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  4. I don’t know the history of parking requirements but like most things in Auckland’s planning and transport I’m sure it stems back to the 50s when Auckland lost its way and went from an excellently designed city with world class infrastructure to what we have today… A demostration of this is that the council has almost $150 million dollars of finances tied up in city parking buildings, with signs on the side saying “$99 dollar monthly parking, cheap paking where and when you need it”, this is in directly opposition to their stated district plans to REDUCE car travel to the CBD… These parking buildings should be torn down and mixed use developements with stores at floor level, offices, reasonable sized apartments and council housing…

    I’ve had a chat to a few roading engineers who believe removing parking requirements would destroy the city, they think it would destroy economic development due to cars never finding parks (cars circling for parks is the largest contributor to traffic in NY)… I think the most likely first move is to change from “minimum” parking requirements to “maximum” parking requirements… Abolition (what I favour) is actually quite a right wing idea, allowing land owners to determine whether it is in their customer’s interest to provide a store (or residence) with no car parks but cheap purchase costs…

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  5. I once heard an interesting talk about where minimum parking requirements come from. Apparently, like a lot of things in our transport planning and funding systems, it goes back to the fact that a lot of the first road engineers trained in water engineering (or whatever you call the branch of engineers that is responsible for dealing with water flows).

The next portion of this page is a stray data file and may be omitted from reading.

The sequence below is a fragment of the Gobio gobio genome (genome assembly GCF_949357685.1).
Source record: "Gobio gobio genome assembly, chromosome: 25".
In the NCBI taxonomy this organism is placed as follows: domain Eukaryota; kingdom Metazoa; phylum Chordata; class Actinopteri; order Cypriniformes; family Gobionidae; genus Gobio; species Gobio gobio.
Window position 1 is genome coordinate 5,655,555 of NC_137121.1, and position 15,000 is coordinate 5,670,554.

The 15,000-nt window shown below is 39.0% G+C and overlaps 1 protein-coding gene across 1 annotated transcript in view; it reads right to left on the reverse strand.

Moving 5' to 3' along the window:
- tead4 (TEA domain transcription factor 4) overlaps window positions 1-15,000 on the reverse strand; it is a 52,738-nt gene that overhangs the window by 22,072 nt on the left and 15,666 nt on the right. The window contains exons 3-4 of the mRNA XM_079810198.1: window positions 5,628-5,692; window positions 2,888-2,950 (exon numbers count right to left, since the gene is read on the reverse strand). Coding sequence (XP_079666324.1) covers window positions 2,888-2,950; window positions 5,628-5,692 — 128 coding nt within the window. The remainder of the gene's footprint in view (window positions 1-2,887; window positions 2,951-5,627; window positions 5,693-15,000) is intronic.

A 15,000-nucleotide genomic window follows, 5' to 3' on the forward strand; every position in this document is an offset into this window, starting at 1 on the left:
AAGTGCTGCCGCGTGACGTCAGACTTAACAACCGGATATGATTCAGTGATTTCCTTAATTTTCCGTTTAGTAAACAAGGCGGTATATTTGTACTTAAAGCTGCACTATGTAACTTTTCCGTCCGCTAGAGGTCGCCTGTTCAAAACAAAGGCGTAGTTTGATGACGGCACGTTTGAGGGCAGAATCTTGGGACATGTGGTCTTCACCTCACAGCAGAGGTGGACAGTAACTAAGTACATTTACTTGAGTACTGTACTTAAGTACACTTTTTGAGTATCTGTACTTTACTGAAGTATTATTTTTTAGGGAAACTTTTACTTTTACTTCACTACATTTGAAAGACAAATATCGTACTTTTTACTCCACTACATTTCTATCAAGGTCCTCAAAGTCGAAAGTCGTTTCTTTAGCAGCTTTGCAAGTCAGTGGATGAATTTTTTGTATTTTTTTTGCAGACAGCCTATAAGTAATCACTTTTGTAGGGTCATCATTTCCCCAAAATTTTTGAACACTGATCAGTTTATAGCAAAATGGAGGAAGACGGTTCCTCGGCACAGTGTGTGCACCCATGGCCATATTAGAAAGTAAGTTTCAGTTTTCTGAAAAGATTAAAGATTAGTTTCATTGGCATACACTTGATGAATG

So they were about moving water efficiently from place to place. And, because this is all about old-school water engineering they saw the best way to do that as putting concrete around the rivers and making them straighter, and generally doing everything they could to move the water around as fast as possible.

    The problem is, of course, that people (unlike rain) are responsive to the infrastructure they are provided with. Give them more, bigger, straighter roads and they drive more often, further and faster. And, also, unlike water we don’t eventually flow out to sea.

    By the same analogy, they saw parking places as being rather like dams. They had to be designed to deal with a “peak flow” of cars so they wouldn’t overflood. I was thinking about this when I went to my local supermarket, on Xmas Eve – it was the busiest I have ever seen it and yet there were still parking places.

    And a lot of the resistance within councils to getting rid of minimum parking requirements still comes from traffic engineers. I was just listening to a planner from Wellington City Council talk about this. He said, when they removed the minimum parking requirements all of the local traffic engineers predicted that there would be chaos, cars all over the place, DOOM etc

    Instead, what they’ve actually found is that developers are still providing carparks in their new buildings. They’re just not putting in so many. In fact, it seems to be a (rare) case where the market is actually meeting the need quite well without intervention.